Defining the issues : the power of language -- Who are the gays? The image and the reality -- What are gay rights? The legal implications of gay rights ordinances -- Gay rights and religion -- The myth of the victimless crime : the social side of homosexuality and laws prohibiting sodomy -- Conclusion.
Introduction: why this book is important -- The agenda: what homosexuals really want -- The approach: take the offensive, and stay away from behavior -- The authentication: why it is important for homosexuals to misrepresent who and how many they are (and were) -- The "all God's children" claim: why homosexuals claim that nature makes them do it (sometimes), even though that assertion is demonstrably false -- The argument: how doing sexually deviant acts can make a minority worthy of civil rights protection -- The amoral orthodoxy: how homosexuals promote the view that sex has no moral boundaries -- The avoidance factor: what homosexuals must cover up about typical same-sex lifestyles -- The AIDS spin -- The "privacy" appeal: are sexual behaviors entitled to confidentiality? -- Ain't nobody in here but us chickens: how homosexuals seek to put the best foot forward, even while carrying water for child molesters and others -- Conclusion: informed answers to gay rights questions.
1. Basic documents -- 2. The regulation of lesbian and gay sexuality -- 3. The regulation of lesbian and gay identity: coming out, speaking out, joining in -- 4. Lesbians and gay men in the workplace -- 5. Legal recognition of lesbian and gay relationships -- 6. Lesbian and gay parenting.
"As lesbians and gay men have intensified their fight for equal rights and recognition in American society over the past several decades, issues involving sexual orientation have been hotly contested in social, religious, ethical, legal, and political contexts. The law has proved a primary battleground, for it is the law that establishes the contours of sexuality itself and mediates social questions such as how "open" lesbians and gay men can be about their sexuality, where and under what conditions gay people can work, whether they can marry or adopt children, and so on." "In a fresh attempt to focus attention on this rapidly evolving field, William B. Rubenstein, the director of the ACLU's national Lesbian and Gay Rights Project, designed for Harvard Law School one of the first courses in the United States to examine both the history of the legal treatment of lesbians and gay men and the many current arenas in which related debates are raging. Rubenstein's anthology, Lesbians, Gay Men, and the Law is the first published casebook in this field." "Rubenstein places reported cases and other legal readings in a historical framework and complements the legal texts with selections ranging from fiction and poetry to psychology, sociology, theology, oral history, and journalism. Organized according to the life experience of lesbians and gay men, the book includes chapters entitled, "What we talk about when we talk about sexual orientation," "Having sex/making love," "Coming out/speaking out/joining in," "Working," "Coupling," and "Parenting."" "The result is a pathbreaking documentary reader and an essential sourcebook for anyone interested in gay and lesbian issues."--Jacket.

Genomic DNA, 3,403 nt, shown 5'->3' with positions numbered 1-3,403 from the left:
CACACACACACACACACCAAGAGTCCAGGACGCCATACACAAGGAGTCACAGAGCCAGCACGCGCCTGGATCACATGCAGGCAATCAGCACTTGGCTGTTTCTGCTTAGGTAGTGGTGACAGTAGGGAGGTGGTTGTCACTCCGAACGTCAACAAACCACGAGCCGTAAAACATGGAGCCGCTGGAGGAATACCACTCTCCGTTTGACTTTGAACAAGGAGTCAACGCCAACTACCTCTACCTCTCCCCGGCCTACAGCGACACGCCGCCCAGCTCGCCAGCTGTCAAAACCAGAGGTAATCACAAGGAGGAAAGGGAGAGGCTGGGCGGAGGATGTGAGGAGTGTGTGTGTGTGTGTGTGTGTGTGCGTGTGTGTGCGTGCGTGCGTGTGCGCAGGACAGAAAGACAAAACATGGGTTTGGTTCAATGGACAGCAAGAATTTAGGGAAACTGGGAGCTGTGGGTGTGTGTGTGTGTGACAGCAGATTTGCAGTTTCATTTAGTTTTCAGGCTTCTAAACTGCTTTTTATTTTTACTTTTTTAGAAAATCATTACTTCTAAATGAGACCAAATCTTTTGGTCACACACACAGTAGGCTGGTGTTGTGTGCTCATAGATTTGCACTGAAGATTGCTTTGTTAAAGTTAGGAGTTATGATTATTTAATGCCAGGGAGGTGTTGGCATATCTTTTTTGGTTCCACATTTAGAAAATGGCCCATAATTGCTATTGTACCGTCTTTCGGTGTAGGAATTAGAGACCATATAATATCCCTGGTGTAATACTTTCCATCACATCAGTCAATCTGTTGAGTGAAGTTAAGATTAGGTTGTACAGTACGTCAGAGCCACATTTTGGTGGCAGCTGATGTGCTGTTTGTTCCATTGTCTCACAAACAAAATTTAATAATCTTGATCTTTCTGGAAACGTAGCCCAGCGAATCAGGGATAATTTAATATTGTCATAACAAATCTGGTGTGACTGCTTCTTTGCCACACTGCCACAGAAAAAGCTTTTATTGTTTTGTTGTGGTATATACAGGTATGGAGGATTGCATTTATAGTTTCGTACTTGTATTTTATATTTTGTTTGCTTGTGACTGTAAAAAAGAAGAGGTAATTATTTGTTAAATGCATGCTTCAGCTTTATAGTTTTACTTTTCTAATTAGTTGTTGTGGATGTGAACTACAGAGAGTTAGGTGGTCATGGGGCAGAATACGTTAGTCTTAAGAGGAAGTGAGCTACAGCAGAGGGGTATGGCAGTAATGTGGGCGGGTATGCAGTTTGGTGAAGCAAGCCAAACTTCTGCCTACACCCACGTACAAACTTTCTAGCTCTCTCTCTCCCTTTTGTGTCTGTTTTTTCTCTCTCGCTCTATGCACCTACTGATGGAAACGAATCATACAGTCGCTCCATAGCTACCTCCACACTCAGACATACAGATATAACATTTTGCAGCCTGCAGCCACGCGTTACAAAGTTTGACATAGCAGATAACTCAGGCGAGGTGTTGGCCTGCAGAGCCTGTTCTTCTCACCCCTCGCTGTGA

Includes bibliographical references (pages 672-675) and index.